Harry Peck – Wawa
The Police Athletic League facility in Southwest Philadelphia showing wear and tear, Peck and his team partnered with Wawa’s operations department and vendors in upgrading the place with fresh paint, new restrooms and energy-efficient lighting. With the local PAL celebrating its 75th anniversary and the company sponsoring its annual Wawa Welcome America—16 festive days before and after the Fourth of July—it was a most harmonic convergence in the City of Brotherly Love.
“Some of the children were emotionally moved when they saw what an improved facility they now had to enjoy,” Peck tells Blueprint in August from Wawa headquarters in the Philly suburb of Media, Pennsylvania. “They need a safe and fun place to mold character and just enjoy being children.”
Yet, as Peck emphasizes, the PAL facility overhaul really wasn’t anything out of the ordinary for a chain that prides itself on civic involvement and whose openings often become community events that attract dignitaries. Though it’s not the largest convenience chain—fewer than 1,000 stores and located in just six states and Washington, D.C.—it’s growing.
Wawa anticipates another 50 or so stores by year’s end, with additional states targeted to augment its presence in Pennsylvania, New Jersey, Delaware, Maryland, Virginia, Florida and the nation’s capital.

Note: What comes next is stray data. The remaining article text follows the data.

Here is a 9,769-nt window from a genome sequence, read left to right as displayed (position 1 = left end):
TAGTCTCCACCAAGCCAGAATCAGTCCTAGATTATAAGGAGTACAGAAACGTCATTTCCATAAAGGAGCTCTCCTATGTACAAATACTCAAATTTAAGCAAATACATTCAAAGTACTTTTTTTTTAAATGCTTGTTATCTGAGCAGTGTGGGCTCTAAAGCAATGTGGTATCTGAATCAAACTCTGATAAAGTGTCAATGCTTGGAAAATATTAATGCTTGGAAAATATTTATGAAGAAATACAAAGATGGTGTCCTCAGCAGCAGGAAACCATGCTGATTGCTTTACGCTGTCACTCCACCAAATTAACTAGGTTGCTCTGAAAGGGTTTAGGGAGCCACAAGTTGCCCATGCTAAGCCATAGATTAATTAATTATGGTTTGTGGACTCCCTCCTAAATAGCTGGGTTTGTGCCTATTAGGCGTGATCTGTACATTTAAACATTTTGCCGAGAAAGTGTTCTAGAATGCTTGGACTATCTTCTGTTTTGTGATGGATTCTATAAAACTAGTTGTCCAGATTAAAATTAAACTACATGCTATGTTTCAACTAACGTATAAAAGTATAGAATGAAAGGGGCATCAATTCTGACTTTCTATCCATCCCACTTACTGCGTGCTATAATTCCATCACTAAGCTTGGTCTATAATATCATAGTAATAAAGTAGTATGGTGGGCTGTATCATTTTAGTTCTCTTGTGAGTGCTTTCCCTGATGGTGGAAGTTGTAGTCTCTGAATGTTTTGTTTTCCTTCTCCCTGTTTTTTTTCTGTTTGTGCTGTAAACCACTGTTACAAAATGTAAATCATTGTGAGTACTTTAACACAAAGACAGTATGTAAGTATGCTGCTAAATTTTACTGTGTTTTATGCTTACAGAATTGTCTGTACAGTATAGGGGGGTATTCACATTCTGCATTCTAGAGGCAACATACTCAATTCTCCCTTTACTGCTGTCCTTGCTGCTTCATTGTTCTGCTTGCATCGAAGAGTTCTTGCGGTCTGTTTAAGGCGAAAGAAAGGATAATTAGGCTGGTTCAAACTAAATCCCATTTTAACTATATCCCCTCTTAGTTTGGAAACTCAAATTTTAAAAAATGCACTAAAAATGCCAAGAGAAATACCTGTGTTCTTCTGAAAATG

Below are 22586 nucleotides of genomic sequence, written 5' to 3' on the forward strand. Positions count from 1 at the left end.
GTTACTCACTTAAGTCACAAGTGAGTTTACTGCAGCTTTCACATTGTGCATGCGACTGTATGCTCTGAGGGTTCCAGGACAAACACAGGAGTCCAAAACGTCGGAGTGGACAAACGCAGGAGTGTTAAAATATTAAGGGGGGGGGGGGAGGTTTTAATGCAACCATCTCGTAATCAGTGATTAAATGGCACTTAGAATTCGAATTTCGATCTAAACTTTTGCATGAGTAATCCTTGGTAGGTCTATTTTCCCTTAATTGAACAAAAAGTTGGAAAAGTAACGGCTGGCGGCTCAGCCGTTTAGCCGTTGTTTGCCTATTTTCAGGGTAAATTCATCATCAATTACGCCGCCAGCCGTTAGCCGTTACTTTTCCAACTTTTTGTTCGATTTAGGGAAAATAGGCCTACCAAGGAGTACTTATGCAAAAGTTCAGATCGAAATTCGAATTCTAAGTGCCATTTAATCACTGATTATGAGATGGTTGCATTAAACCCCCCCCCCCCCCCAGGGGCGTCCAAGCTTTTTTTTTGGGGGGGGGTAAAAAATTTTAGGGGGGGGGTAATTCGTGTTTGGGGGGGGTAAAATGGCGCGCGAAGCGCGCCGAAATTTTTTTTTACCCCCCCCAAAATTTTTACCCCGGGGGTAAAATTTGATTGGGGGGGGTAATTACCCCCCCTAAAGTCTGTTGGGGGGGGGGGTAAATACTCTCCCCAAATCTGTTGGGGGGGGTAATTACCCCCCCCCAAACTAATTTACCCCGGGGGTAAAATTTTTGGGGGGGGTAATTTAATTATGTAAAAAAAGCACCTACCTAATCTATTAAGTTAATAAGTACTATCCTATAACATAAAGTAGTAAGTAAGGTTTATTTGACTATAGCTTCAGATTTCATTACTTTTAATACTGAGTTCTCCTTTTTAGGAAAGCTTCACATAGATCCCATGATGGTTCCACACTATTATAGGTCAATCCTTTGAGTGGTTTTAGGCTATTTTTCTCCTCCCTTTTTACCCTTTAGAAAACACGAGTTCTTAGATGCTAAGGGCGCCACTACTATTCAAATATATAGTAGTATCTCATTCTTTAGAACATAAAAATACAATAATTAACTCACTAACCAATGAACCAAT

Efficiency starts here
Once the construction department finishes a store, it’s under the control of Peck, who has ascended to director of facility and store services during his 23 years at Wawa. Practicalities prevent him from attending most ribbon-cuttings, but some of his field staffers are there, leading walk-throughs and supporting store operations and grand openings.
Those staffers are a capable bunch, Peck explaining how upon moving into the facilities role, he refined an in-house tech program that had focused on general contract work. He expanded the level and scope of services from a five- to a seven-day coverage schedule and gave each technician fewer stores to oversee in a defined location.
“This not only helps with up-time—it’s a huge benefit in terms of cost and labor efficiency,” Peck says. “This has been crucial to our growth.”
Allowing each technician to focus on fewer stores makes sense given that a Wawa often is between 5,500 and 6,000 square feet in size, or twice as large as other convenience stores. Wawa doesn’t consider just convenience stores to be its primary competition, though. Fast-casual and quick-service restaurants are as well, what with Wawa’s amenities including made-to-order meals and beverages and surcharge-free ATMs. There are fuel pumps at most stores and the company has what Peck says might be the nation’s largest collection of hosted Tesla charging stations.
He’s also furthered Wawa’s environmental credentials through a solar program that’s been ongoing since 2016. Around 100 stores, mostly in New Jersey, now have units producing 12 megawatts.
“That says something about how our corporate values balance good business with green operation,” Peck says. “We continue to be nimble and evolve the business to really meet our customer demand. Our purpose is providing a safe, clean place where you can get quality food, fuel your vehicle and get away from life’s grind.”